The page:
Sunday, July 13, 2008

Tumult in the Quarries

A story in the Boston Herald today reports that somebody within the "secretive" Grand Lodge of Massachusetts is being investigated for funny money business—even though it appears that the "secretive" Masons were the ones who reported the matter to authorities.

The local DA's office is investigating the potential embezzlement of about $1.5 million over the last 8 years. But the story is vague enough to leave some question as to just who they are zeroing in upon. It seems investment house UBS is being questioned as well. Neither organization needs this kind of news. The GL of Massachusetts was bilked out of $10 million a few years back by former money-manager, radio-station owner, and former Mason Brad Bleidt. And UBS' stock has plummeted from over $60 a year ago to less than $20 today.



A favorite game of annoyance around our house that can send Alice screaming from the room after about three minutes is my deep-rooted desire to play a courtroom judge in a major motion picture. Any time a courtroom drama pops up on Turner Classic Movies or Lifetime (Where All Men Are Pigs™), it is my mission to second guess the lines about to come out of the mouths of movie judges. I know them all.

"One more outburst like that and I'll clear this courtroom!"
"Counsellor, you are trying the Court's patience."
"Overruled!"
"Sustained!"
"I will allow it this time, but I caution you Counsellor."
"I'll see both attorneys in my chambers!"


And my favorite, usually after a witness blurts out "I'll kill you, you little rat!"
"The jury is admonished to ignore this previous testimony."

I'm really good at it. Which is what qualifies me to speak to real-life legal cases, even though I have as much legal background as Percy Kilbride.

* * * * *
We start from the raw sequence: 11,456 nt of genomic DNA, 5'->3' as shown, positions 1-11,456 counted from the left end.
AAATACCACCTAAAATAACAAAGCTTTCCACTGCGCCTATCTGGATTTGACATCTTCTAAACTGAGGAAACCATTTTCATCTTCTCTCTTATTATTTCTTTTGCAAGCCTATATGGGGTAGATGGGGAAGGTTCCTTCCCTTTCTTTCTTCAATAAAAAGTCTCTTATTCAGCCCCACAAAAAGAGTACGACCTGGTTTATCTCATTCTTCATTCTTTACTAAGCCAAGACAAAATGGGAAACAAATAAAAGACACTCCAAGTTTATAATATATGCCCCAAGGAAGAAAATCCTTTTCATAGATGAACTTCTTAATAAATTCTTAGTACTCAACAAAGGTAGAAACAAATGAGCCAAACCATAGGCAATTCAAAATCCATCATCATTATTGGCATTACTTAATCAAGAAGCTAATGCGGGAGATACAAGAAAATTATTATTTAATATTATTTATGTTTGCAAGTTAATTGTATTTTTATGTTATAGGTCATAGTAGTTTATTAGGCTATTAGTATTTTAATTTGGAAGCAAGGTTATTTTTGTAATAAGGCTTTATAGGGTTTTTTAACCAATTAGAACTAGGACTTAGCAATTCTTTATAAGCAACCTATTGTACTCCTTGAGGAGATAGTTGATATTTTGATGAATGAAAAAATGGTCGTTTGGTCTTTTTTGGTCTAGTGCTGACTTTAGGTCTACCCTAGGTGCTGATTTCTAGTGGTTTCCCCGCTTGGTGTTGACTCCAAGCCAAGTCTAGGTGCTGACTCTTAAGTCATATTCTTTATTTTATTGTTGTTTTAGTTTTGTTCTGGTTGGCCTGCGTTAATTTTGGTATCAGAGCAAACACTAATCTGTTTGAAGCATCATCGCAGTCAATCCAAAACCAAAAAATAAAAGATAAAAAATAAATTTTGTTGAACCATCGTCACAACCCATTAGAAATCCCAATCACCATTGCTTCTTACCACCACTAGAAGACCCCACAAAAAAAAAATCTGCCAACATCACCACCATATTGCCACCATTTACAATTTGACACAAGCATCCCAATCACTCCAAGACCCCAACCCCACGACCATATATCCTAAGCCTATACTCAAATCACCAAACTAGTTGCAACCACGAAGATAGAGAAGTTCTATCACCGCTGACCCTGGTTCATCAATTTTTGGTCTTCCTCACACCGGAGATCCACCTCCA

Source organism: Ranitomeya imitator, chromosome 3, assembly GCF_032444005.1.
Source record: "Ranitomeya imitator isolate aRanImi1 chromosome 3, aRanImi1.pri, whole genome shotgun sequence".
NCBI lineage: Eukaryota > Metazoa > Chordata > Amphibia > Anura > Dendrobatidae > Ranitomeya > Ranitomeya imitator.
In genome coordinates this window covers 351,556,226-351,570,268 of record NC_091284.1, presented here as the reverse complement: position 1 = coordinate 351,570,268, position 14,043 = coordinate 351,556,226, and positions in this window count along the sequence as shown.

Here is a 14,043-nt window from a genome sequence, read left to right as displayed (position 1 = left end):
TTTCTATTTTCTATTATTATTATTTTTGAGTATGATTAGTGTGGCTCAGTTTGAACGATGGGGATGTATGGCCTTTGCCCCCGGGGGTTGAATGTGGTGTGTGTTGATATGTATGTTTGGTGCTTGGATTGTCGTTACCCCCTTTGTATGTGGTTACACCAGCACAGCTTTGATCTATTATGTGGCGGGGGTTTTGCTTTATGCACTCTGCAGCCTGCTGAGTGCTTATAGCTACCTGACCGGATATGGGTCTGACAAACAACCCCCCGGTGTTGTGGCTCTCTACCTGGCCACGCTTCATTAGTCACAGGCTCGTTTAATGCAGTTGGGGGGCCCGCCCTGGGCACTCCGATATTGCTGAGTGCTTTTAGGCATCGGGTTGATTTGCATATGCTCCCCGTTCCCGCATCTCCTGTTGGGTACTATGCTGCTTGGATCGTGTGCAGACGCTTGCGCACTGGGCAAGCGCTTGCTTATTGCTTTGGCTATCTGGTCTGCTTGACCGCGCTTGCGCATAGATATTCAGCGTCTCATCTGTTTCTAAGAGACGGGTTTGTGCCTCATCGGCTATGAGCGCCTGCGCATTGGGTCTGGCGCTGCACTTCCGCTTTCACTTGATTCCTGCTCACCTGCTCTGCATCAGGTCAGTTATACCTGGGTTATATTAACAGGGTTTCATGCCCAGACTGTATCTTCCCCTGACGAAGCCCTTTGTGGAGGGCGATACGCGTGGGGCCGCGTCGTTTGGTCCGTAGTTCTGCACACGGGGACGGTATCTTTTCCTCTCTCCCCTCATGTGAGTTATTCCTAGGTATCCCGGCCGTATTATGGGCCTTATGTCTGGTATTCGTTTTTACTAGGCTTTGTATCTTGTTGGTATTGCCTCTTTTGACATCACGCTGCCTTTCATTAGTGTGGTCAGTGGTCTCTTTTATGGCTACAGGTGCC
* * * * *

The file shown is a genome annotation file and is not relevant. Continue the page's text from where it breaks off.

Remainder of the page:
So it seems that our Prince Hall brethren are no more immune to hauling internal Masonic episodes into court as some mainstream brothers, as this story reveals. Apparently, brother Norwood Diggs of Norfolk, Virginia was suspended by Gidwood W. Sutton Jr., Grand High Priest, King Cyrus Grand Chapter Holy Royal Arch Masons of Virginia and Jurisdiction. Diggs, who was secretary of the Chapter, is suing, claiming Sutton doesn't have the right to suspend him.

And based upon my carefully considered movie-judge opinion, I suspect this case will fall under the heading of "Take your little spat the hell out of my courtroom."

4 comments:

The Millennial Freemason said...

Chris,
I have to agree with you. In addition, I believe that this current case involving the Norfolk Prince Hall Masons is very much a product of the Haas case in West Virginia. It appears to me that brothers who feel that they have been unfairly suspended or expelled may have found a new venue to air their dirty laundry. Some may blame our excessively litigious society but I think that there is both a restructuring in the Craft and a changing of the Guard as well as a desire to use the Courts to decide their problems. We will find out when the lawyers for the Holy Royal Arch Masons of Virginia ask for summary judgment unless the case is negotiated out of Court.
For the GL of Massachusetts, I think it really is a pity that the organization will be blamed regardless of was at fault. If a brother was involved, the GL will be blamed for not checking its members but if it was an outside employee, the GL will be blamed for not being vigilant enough to catch the perpetrator earlier.
Nick

Justa Mason said...

Chris, pardon my ignorance, but is the King Cyrus Grand Chapter a Prince Hall body or an irregular off-shoot)?

Justa Mason

Chris Hodapp said...

I looked into that before I posted the article.

Several of their officers are listed on the MWPHGLofV website, on the page for District 31.

Wayfaring Man said...

There was a breathless series of postings last weak about Mainstream Grand Lodges Are Putting the Screws to the Proletariat Again - glad to see they aren't the only organizations to have human failings.